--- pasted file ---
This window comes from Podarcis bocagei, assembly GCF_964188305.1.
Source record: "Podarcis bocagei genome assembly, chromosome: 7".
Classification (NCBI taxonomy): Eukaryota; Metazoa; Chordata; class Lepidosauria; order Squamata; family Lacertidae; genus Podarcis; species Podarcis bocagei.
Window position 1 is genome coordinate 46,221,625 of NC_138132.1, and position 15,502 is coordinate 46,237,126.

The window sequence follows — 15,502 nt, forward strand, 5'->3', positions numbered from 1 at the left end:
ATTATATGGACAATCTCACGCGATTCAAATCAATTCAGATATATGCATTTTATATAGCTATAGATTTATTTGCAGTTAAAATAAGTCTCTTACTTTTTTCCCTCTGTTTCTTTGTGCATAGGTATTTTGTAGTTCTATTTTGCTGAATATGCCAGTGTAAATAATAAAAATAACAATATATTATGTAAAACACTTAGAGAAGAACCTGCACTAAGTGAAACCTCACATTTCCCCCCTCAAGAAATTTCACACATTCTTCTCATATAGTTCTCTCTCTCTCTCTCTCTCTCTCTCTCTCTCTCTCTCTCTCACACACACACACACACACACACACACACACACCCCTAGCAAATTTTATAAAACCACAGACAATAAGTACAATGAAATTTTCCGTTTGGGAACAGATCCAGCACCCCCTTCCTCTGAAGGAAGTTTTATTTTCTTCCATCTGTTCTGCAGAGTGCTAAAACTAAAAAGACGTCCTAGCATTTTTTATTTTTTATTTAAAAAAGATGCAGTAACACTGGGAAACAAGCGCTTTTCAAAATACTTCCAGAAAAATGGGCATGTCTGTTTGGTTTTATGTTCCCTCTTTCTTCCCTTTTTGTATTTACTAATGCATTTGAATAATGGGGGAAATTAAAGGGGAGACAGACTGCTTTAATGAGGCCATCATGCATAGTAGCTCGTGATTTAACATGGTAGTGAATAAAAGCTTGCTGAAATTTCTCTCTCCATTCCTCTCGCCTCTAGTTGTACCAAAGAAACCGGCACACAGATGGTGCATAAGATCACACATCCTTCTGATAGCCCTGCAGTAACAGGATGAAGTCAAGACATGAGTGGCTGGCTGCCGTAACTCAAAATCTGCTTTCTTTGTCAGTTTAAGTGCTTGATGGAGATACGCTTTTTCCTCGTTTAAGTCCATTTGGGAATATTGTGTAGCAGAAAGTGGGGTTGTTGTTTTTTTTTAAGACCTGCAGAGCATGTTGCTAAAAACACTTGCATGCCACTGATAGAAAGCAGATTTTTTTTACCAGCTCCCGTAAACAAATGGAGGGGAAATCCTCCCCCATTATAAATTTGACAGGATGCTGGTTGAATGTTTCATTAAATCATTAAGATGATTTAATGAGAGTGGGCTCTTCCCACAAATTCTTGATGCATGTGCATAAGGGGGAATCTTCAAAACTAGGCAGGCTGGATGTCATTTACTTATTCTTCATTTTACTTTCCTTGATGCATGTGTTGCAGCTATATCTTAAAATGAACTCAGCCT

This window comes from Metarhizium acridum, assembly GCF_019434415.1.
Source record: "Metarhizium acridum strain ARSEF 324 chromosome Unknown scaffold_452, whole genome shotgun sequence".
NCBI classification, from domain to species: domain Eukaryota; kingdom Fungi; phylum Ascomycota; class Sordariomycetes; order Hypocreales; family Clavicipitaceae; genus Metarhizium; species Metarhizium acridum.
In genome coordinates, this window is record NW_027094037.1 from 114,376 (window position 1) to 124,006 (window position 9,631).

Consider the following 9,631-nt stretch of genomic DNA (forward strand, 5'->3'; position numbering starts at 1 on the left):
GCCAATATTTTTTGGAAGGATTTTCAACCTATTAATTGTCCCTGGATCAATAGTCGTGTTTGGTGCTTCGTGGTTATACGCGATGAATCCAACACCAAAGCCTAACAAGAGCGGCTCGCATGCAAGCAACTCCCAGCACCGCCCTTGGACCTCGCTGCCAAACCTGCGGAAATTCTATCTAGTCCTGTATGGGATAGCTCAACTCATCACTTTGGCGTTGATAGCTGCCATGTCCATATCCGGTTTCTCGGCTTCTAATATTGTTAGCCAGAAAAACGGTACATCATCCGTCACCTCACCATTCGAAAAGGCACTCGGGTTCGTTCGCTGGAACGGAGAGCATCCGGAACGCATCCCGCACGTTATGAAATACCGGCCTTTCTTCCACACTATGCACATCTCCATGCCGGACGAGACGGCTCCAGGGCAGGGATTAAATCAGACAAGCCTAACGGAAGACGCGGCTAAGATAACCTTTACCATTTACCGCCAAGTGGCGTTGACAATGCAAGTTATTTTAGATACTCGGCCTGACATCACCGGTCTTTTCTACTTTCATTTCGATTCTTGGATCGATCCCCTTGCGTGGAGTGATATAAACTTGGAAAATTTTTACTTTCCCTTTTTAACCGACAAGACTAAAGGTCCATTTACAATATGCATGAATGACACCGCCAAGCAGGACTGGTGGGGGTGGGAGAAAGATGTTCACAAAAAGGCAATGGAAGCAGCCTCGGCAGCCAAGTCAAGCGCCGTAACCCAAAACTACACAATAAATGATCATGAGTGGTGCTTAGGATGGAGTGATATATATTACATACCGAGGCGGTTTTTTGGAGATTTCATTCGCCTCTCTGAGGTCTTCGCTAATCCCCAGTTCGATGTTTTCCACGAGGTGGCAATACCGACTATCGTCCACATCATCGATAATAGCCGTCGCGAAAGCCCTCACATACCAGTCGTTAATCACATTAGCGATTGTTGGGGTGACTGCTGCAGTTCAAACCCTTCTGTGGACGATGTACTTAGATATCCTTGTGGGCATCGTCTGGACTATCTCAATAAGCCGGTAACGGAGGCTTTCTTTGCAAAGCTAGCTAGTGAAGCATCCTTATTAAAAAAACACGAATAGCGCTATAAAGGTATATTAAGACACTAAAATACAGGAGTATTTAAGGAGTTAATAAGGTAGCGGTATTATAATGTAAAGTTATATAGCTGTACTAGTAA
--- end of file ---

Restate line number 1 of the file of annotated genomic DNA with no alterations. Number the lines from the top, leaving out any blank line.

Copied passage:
This window comes from Podarcis bocagei, assembly GCF_964188305.1.